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Time to walk the dog

As parents, what can we do to help? We can give structure, model good behaviour, and offer a listening ear. We can build confidence, pay attention, and try to relieve pressure. We can promote good sleep, provide a balanced diet, and support exercise.
 
I also recommend the power of pets in providing a calm atmosphere. Children who may not wish to talk to an adult can instead spend time with their animals and unburden themselves while enjoying fresh air at the same time. Before our daughters were born, Sally and I were house parents in a boys’ boarding school where our dog Izzy proved to be a wonderful friend to the boarding students. Piper the puppy is the newest addition to the Keefe family; she offers our girls only acceptance and unconditional love.
 
Evidence shows that dogs in schools can help relieve anxiety, calm fears, and teach skills. As part of the School’s program on mental wellness, the Student Services Department offers a therapy dog, Uno. Therapy dogs can enhance psychological development, increase self-esteem, and improve social skills. Uno visits the Counselling Centre and outdoor spaces on campus during designated times. He even made it along to EagleFest and Kendra’s Walk last week! A variety of activities are available such as individual counselling and stress reduction, playing, walking, grooming, and petting. For more information, please contact Ms. Penny Roadley, one of our School Counsellors, at proadley@sjr.mb.ca.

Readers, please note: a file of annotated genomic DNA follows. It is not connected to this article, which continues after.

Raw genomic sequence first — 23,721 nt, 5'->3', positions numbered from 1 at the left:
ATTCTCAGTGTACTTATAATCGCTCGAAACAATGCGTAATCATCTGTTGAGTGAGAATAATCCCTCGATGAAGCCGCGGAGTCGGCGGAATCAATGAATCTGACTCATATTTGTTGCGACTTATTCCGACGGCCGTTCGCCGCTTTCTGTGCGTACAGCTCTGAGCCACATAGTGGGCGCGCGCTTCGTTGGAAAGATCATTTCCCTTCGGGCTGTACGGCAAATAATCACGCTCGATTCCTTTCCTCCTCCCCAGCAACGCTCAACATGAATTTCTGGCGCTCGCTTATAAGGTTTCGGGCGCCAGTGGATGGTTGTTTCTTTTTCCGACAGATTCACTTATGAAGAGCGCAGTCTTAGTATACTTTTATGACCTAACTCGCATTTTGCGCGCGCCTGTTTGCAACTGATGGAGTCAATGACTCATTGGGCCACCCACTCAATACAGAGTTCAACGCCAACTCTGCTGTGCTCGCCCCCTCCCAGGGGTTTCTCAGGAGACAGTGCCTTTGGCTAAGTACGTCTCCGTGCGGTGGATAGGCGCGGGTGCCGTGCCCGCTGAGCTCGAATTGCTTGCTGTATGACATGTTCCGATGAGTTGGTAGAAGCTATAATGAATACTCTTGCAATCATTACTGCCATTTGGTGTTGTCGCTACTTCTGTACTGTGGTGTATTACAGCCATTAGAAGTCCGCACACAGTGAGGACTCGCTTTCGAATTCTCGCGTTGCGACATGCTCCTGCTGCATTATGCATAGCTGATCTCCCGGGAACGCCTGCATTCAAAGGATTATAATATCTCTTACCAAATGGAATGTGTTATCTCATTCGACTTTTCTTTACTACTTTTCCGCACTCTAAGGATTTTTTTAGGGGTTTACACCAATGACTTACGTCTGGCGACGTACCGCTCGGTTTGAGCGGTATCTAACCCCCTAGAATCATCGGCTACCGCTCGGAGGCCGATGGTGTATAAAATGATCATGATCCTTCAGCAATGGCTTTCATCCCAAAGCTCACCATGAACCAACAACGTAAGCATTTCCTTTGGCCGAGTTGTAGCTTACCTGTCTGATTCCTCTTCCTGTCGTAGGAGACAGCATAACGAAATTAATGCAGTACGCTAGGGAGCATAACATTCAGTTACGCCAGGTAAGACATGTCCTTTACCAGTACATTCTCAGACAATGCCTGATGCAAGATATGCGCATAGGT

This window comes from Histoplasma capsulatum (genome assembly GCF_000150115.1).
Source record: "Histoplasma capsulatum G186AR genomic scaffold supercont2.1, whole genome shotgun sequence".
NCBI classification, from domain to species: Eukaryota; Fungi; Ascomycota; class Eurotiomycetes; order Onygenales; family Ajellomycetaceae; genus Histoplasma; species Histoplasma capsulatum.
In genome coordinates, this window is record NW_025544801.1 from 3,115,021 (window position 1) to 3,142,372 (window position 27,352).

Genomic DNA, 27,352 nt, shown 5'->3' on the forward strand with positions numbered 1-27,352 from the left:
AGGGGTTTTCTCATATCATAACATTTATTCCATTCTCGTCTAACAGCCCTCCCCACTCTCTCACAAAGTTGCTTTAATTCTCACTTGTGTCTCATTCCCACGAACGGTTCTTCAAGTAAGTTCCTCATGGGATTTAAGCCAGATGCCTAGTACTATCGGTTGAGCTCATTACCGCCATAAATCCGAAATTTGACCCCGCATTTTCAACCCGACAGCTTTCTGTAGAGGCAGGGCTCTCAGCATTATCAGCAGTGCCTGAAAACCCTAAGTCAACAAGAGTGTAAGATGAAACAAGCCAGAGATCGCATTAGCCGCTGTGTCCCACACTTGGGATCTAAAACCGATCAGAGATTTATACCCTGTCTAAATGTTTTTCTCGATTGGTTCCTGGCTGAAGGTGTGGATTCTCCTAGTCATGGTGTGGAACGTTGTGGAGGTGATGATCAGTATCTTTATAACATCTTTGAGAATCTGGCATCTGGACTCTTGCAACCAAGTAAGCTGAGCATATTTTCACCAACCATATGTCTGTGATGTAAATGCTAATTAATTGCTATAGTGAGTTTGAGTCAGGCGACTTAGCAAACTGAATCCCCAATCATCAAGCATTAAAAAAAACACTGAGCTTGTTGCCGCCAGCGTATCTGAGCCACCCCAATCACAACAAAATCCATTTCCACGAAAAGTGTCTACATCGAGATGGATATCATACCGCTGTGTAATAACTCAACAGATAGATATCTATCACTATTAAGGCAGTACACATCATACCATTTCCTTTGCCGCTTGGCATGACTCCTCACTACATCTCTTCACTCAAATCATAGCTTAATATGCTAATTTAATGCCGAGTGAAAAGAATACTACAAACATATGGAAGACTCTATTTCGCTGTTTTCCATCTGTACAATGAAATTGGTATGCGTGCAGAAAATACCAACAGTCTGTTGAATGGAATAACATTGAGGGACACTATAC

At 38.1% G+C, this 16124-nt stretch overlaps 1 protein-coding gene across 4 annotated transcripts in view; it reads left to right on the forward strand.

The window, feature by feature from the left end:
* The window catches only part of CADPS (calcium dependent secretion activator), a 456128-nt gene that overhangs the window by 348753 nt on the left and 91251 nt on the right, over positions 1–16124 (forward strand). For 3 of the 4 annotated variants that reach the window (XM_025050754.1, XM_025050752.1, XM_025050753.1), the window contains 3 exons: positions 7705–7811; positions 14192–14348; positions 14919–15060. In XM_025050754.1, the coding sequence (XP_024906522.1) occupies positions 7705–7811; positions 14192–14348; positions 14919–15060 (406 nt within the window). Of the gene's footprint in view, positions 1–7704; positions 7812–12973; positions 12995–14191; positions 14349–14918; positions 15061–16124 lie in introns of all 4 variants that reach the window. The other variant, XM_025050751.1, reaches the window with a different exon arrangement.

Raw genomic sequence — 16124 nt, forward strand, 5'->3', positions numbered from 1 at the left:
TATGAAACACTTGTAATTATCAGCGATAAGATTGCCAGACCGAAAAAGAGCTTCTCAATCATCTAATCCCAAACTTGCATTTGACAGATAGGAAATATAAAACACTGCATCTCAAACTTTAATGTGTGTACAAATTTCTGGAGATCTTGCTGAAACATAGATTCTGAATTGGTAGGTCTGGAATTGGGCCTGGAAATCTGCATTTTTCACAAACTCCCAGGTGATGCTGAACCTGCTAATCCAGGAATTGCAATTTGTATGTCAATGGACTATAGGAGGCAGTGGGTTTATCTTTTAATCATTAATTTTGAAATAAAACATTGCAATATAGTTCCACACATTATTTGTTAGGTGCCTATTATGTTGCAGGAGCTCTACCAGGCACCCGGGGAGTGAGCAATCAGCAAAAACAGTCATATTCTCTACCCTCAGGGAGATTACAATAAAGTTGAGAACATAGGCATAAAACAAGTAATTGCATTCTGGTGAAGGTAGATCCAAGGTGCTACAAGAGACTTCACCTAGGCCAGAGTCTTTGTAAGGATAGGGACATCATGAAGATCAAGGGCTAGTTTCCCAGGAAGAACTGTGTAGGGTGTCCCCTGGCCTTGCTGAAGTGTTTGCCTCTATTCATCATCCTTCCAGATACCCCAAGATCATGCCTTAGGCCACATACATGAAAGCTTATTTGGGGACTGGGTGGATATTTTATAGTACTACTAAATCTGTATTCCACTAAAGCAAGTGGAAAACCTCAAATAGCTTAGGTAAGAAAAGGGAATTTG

An added pressure for our Grade 12 students is the knowledge that their time at SJR is ending and their school days will soon be behind them. These last few weeks of the academic year will be their last time together; this can feel scary and exciting (and everything in between). The Class of 2019 is showing the maturity and responsibility I expect from them, and I hope they cherish every remaining moment.
 
I will finish now. It is time to walk the dog.
 
Jim Keefe
Head of School
Back
St. John’s-Ravenscourt School was founded in 1820 principally to serve the children of the Selkirk settlers. By 1834 there were forty students, evenly split between boys and girls. SJR has inevitably grown and changed over the years since, though its success throughout has been unimpeachable. We have graduated 18 Rhodes scholars, for example, and Her Majesty Queen Elizabeth II granted patronage and established a scholarship in her name in 1981. Today the programs are as strong as our reputation. A strong academic program is paired with an equally strong attention to the values of stewardship, ethical leadership, and excellence in all areas of academic, social and athletic life.